The index measuring demand for permanent retail workers fell to a fresh series low of 4.5 in April, far lower than the previous record of 20.3 set in March. The figure indicated a steep drop in the number of vacancies for permanent retail workers, which have declined in each of the past 14 months. Demand for permanent staff also collapsed across the UK as a whole, with the respective seasonally adjusted index posting at 8.9. Of the ten monitored sectors, retail ranked eighth place, with only hotels & catering and secretarial/clerical seeing sharper drops in demand.
Meanwhile, the number of temporary retail worker vacancies in the UK also fell at an unprecedented rate in April. The respective index dropped from 27.8 in March to 12.5, indicating a substantial drop in demand, albeit one that was softer than for permanent staff. In fact, of the nine sectors recording declines in temporary vacancies, retail saw the second-weakest reduction (behind blue collar).The only sector to register higher demand for short-term staff was nursing.
Commenting on the latest KPMG/REC Report on Jobs from a retail perspective, Paul Martin, UK head of retail at KPMG, said:
“With the nation in the depths of lockdown throughout April, and retail consisting only of what’s been deemed ‘essential’, it’s unsurprising to see the employment prospects within the sector fall so drastically. The latest figures make the employment impact of this pandemic all too clear – and we can’t afford to lose sight of just how significant an employer the UK retail industry is.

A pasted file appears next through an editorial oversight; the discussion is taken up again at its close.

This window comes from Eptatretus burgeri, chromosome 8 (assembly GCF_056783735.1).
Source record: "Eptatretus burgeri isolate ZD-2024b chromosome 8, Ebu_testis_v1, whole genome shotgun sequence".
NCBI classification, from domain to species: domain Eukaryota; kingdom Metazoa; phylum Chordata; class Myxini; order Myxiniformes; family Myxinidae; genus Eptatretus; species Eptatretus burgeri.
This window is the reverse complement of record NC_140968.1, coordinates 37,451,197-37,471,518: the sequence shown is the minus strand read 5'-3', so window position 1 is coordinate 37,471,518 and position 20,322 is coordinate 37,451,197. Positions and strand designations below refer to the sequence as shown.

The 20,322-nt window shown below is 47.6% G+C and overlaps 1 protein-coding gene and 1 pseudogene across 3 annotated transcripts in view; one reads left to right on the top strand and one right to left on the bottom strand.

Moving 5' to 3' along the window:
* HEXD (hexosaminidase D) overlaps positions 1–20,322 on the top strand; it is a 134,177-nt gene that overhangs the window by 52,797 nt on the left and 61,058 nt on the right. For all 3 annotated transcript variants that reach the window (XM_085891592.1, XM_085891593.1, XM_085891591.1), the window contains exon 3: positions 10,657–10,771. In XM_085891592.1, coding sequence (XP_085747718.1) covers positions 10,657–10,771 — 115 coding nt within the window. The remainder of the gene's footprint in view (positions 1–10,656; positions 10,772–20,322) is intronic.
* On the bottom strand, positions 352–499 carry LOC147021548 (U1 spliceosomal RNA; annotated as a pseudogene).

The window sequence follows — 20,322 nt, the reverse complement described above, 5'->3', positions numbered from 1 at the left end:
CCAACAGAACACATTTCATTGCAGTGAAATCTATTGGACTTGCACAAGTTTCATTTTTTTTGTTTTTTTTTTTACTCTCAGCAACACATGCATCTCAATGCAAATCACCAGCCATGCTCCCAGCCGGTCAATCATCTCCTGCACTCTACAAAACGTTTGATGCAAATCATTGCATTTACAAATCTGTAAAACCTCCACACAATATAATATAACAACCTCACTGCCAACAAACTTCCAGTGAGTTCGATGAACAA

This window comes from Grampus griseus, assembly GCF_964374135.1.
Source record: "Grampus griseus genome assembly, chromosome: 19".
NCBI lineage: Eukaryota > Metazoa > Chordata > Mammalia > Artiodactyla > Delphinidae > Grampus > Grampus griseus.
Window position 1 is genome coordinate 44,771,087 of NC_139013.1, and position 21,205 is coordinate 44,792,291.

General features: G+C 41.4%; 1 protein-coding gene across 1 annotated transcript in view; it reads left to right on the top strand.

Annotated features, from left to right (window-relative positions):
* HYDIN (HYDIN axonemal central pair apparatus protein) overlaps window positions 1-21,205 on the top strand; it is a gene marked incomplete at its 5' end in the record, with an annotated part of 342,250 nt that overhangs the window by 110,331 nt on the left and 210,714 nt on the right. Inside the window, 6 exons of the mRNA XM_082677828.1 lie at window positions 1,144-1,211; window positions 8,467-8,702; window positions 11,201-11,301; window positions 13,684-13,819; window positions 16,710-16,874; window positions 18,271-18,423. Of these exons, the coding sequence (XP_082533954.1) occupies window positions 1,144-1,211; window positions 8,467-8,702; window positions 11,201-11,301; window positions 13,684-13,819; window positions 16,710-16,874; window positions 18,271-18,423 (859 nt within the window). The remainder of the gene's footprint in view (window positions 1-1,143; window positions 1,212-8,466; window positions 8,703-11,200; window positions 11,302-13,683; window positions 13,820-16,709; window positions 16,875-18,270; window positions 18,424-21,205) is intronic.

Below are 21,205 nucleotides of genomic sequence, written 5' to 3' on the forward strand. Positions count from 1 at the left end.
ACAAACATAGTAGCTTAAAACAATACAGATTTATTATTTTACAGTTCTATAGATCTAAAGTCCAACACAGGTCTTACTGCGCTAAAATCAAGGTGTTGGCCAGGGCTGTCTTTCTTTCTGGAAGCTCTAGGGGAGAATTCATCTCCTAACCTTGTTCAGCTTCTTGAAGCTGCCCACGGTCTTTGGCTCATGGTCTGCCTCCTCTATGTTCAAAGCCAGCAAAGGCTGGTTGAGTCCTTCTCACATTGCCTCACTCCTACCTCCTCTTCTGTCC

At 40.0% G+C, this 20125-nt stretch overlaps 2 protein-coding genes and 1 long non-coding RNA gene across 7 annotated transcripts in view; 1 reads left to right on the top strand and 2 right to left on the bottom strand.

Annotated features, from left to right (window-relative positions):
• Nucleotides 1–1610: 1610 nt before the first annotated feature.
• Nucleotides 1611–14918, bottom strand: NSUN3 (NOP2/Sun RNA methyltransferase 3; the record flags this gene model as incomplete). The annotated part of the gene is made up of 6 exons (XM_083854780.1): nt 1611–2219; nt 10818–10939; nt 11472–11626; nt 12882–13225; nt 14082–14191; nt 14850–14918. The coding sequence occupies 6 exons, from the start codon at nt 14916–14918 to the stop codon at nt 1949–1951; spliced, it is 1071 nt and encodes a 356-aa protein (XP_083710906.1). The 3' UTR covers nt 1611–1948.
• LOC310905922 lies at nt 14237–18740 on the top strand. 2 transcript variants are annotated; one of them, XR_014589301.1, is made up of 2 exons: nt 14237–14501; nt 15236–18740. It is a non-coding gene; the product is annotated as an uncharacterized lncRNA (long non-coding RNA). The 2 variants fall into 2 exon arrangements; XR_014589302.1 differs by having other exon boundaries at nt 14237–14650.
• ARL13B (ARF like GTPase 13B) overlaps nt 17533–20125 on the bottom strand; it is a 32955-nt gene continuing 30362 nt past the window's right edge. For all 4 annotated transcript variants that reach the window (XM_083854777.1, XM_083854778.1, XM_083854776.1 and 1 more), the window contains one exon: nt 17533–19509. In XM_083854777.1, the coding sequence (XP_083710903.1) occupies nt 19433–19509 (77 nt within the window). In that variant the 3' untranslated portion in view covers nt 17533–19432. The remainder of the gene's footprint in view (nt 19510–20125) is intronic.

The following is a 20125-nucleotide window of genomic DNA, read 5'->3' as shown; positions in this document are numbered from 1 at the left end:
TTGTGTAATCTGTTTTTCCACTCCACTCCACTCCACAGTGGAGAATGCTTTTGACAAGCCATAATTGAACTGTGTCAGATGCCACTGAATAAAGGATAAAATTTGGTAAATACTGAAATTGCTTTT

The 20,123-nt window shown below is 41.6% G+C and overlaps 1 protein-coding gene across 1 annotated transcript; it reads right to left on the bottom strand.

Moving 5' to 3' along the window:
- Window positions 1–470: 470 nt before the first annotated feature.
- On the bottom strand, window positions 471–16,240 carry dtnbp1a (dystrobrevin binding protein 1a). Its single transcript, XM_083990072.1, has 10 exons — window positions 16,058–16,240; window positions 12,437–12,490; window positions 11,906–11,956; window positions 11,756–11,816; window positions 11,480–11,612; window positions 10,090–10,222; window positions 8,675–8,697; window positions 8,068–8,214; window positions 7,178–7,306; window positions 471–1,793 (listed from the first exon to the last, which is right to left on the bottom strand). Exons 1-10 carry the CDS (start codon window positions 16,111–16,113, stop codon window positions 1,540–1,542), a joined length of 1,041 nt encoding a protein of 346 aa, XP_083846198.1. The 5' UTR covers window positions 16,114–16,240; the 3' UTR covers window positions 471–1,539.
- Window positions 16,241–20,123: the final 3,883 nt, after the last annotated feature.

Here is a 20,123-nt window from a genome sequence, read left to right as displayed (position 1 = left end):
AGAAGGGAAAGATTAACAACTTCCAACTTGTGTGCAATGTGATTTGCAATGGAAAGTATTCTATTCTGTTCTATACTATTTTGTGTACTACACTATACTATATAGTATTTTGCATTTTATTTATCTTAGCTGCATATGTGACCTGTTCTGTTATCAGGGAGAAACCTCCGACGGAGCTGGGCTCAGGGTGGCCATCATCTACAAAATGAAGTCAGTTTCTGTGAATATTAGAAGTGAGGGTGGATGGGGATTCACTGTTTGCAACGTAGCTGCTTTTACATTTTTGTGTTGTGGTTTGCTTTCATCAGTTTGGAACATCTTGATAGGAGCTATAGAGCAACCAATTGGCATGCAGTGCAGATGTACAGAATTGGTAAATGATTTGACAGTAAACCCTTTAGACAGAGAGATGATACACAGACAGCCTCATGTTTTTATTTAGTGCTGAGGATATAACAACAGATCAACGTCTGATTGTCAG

“On one hand you have essential retailers like grocers tirelessly peddling away to keep up with surging demand, including the influx of home deliveries or the additional people power needed to keep stores operating safely. Meanwhile, on the other hand, you have every other retailer in deep hibernation, with much of their workforce furloughed.
“It’s clear that flexibility will be vital, especially now, and that rings loud and clear with temporary vacancies faring marginally better than the prospects for finding a permanent position. When lockdown does finally ease – in whatever form that may take – many stores won’t reopen at all and this will likely exacerbate the employment prospects even further.
“People will still be crucial to retail’s survival though, with a key focus likely to be on having the right talent at hand to navigate through the crisis. Equally though, key costs – including employees – will require careful consideration in the coming months, if retailers are to have sufficient cash to continue trading.”
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